What does VIN mean?
The term VIN refers to precancerous lesions of the vulva (Vulvar Intraepithelial Neoplasia).
A percentage of vulvar cancers (approximately 40%) is causally related to oncogenic types of HPV.
These precancerous lesions that precede cancer are referred to as “HPV-related VIN lesions.”
HPV 16 is the most common causal factor.
How are HPV-related VIN lesions classified?
In the past, they used to be classified as VIN 1, 2, 3. The classification system has changed since 2004, however, and the term VIN today describes only high-grade lesions (VIN2, 3).
Low-grade lesions are referred to as simple condylomatous (wart-like) lesions.
Are HPV-related VIN lesions visible?
Most of these lesions are visible to a naked eye examination. Their color varies. They are usually gray or white. Sometimes, however, they are shades of red or brown.
HPV-related VIN lesions cause no symptoms. Itching is reported in a few cases. Quite often, they are discovered accidentally by the patient or the doctor. Patients frequently report a history of genital warts or a CIN history.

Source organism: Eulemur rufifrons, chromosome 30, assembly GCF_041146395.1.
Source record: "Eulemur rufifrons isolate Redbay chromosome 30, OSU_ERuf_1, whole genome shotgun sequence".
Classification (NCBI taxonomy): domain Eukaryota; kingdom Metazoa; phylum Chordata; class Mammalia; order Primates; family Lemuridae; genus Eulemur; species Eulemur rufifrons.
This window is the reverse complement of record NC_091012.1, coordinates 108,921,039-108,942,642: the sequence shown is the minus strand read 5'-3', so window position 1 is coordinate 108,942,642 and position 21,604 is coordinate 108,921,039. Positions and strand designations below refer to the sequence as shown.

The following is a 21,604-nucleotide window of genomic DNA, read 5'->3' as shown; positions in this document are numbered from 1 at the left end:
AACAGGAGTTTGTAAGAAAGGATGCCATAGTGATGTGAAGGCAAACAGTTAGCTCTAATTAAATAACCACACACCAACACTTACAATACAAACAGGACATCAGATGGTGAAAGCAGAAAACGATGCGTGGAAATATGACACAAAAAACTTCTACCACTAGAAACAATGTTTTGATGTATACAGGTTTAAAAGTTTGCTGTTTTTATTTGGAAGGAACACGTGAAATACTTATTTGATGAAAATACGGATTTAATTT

How are the lesions diagnosed?
The vulvar area is examined under magnification (optionally with the colposcope), as the entire lower genital tract and anal area should be examined.
Diagnosis always requires a biopsy and histological examination.
How are HPV-related VIN lesions treated?
As mentioned above, only high-grade lesions (VIN 2, 3) are considered VIN lesions. Treatment is recommended for these lesions.
No treatment is recommended for subclinical condylomatous lesions, which used to be referred to as VIN1.
What does treatment entail and what are the criteria?
The following treatments are currently recommended:
- Surgical removal of lesions: Surgical removal is necessary even when there is the slightest suspicion of an invasive vulvar carcinoma. It is also required in cases where the VIN lesions are in vulvar areas covered with hair, because the affected epithelium in these areas goes down deep around the hair follicles, and cannot be destroyed with a surface laser.
- Ablation of lesions with carbon dioxide laser: This method is considered the best for the destruction of the lesions. It is implemented by your doctor only in vulvar areas with no hair (for the reason mentioned above). Healing is very good, as is the cosmetic result.
- Imiquimod cream: It was first used as an adjunct treatment to the previous treatments in order to decrease recurrences. It is also administered in selected cases as a first-line treatment (small lesions, that have recentlyappeared in young women), with close follow-up.
Do the lesions recur after treatment? Is follow-up necessary?
Recurrences of the lesions after treatment are very common. Therefore, close follow-up is required.